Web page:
Literature: The Powder Mage Trilogy
"The Age of Kings is dead...And I have killed it."
A trilogy of books written by Brian McClellan. The first book, Promise of Blood
, was released in 2013, followed by The Crimson Campaign
in 2014. The third and final book of the trilogy, The Autumn Republic
, was released in 2015.
The story opens with blood. The corrupt king of Adro is overthrown by Field Marshal Tamas and soon the whole of the nobility is being sent to the guillotine. As the age of kings dies its bloody death Tamas must now deal with royalist insurgents, foreign invasions, riots, assassins, rogue sorcerers and betrayals. Though he has allies, even they may not be enough to keep the people of Adro free.
- Anti-Magic: Magebreakers have the ability to nullify the Else, giving them the power to prevent Privileged from being able to use their magic.
- Bargain with Heaven: Kresimir's Promise. The bargain without which the church would not have its power nor the Privileged their magic. The basic premise is that magic would be given to the Priveledged, but they would not be allowed to rule mankind using it. The chosen bloodline must keep the throne...otherwise Kresimir comes back and reboots the world.
- Battle Couple: Taniel and Ka-Poel.
- Berserk Button:
- Do not mention Nikslaus (the man who personally killed Tamas's wife) to Tamas. At one point, Kez sends Nikslaus as an ambassador to Adro. Tamas throws him in a lake.
- Do not threaten Ka-Poel around Taniel. In the second book, Ka-Poel is being threatened by a group of men. Taniel kills them bare-handed, ripping a man's jaw off in the process.
- Do not threaten Taniel around Ka-Poel. She's a powerful enough magic user to terrify gods, and she seems to only care about protecting Taniel.
- Big Bad Ensemble: Kresimir, King Ipille, and Lord Claremonte all offer their own distinct threats. Subverted. There's one Big Bad behind everything - Claremonte, who is actually (half of) the god Brude.
- Big Bad Duumvirate: Unlike the other gods, Brude is actually two people - Claremonte and Cheris.
- Blood Magic: The magic of the Bone-eyes have elements of this, alongside elements of Hollywood Voodoo. To date, Ka-Poel is the only Bone-eye character.
- Crusading Widower: While Tamas is genuinely outraged at the abuses the king and nobility commit, his main motivation is the death of his wife. She was beheaded by the kingdom of Kez and his king not only refused to do anything about it but was additionally preparing to sign a treaty making his nation a vassal to Kez.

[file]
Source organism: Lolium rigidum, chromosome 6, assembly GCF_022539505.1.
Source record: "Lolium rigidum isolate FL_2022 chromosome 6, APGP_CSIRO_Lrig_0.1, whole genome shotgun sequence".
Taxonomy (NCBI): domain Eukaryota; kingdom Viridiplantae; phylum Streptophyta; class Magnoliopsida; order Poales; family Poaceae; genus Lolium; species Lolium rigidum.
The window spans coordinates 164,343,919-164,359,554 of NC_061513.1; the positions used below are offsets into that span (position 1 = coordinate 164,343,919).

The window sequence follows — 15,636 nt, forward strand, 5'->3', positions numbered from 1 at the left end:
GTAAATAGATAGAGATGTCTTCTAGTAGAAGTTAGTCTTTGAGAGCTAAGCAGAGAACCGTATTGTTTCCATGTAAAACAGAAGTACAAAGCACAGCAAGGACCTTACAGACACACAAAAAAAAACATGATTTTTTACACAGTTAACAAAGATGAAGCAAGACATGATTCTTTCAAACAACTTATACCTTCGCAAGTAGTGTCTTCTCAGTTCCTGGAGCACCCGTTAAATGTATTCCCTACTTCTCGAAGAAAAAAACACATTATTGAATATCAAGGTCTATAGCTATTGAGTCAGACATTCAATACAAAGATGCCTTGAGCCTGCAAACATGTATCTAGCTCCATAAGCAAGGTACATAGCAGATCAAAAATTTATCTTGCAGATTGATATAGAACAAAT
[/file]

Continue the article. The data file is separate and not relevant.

- Did You Just Punch Out Cthulhu?:
- Taniel uses two of Ka-Poel's Red Stripe bullets to kill - or at least badly wound - Kresimir as he returns
- In book 2, Taniel manages to literally punch Kresimir in the face, doing actual damage, in spite of the fact that even metal blades just bounce off of him.
- And in book three, Ka-Poel keeps Kresimir comatose for most of the book with nothing but a doll and force of will, and in the end she, Tamas, and Taniel manage to kill both aspects of Brude.
- Healing Magic Is the Hardest: It's noted that healing is an extremely difficult branch of magic. Only Privileged (the most powerful and versatile of the setting's three main types of magic-user) have healing magic, and even most of them aren't very good at it.
- Hollywood Voodoo: The other aspect of Bone-eye magic, alongside Blood Magic.
- Implacable Man: Taniel, due to the wards Ka-Poel has placed on him. Though it specifically comes about after Taniel puts a Redstripe bullet in Kresimir's eye and Ka-Poel trades someone else's life for Taniels.
- Jerkass Gods: Kresimir is a patron of civilization, but based on the way people who knew him personally talk, he was fairly horrible on a personal level even before he went mad. Brude, aka Claremonte and Cheris, wants a peaceful, prosperous world for humanity - so long as they're in charge. Averted with Mihali/Adom, an affable deity who just wants to live in peace and use his magic to throw feasts for everyone.
- Kill the God: Taniel tries to kill Kresimir at the end of the first book. It doesn't work. Later, it's revealed that the only way to kill a god is with their own blood which is how Brude killed most of the rest of the pantheon and stole their powers. In the end, Brude kills Kresimir, and they are in turn killed by the heroes, leaving Adom the only living god in the Nine.
- Kryptonite Factor:
- Gold in a Powder Mage's body nullifies their powers.
- The Red Stripes created by Bone-Eyes seem to have some form of nullifying the Else, as they pierce Privilegeds' shields easily. This is likely similar to the wards Ka-Poel has placed around Taniel.
- Most Privileged are allergic to black powder. Doesn't affect their magic directly, but having a horrible fit of congestion while your face swells up isn't very conducive to spellcasting.
- Little Miss Badass: Ka-Poel, A 19 year old girl with the appearance and build of a small 14 year old. In addition to likely being the most powerful mage in the series, a common tactic for her is to jump up on enemies' shoulders and stab foot-long needles into their spine.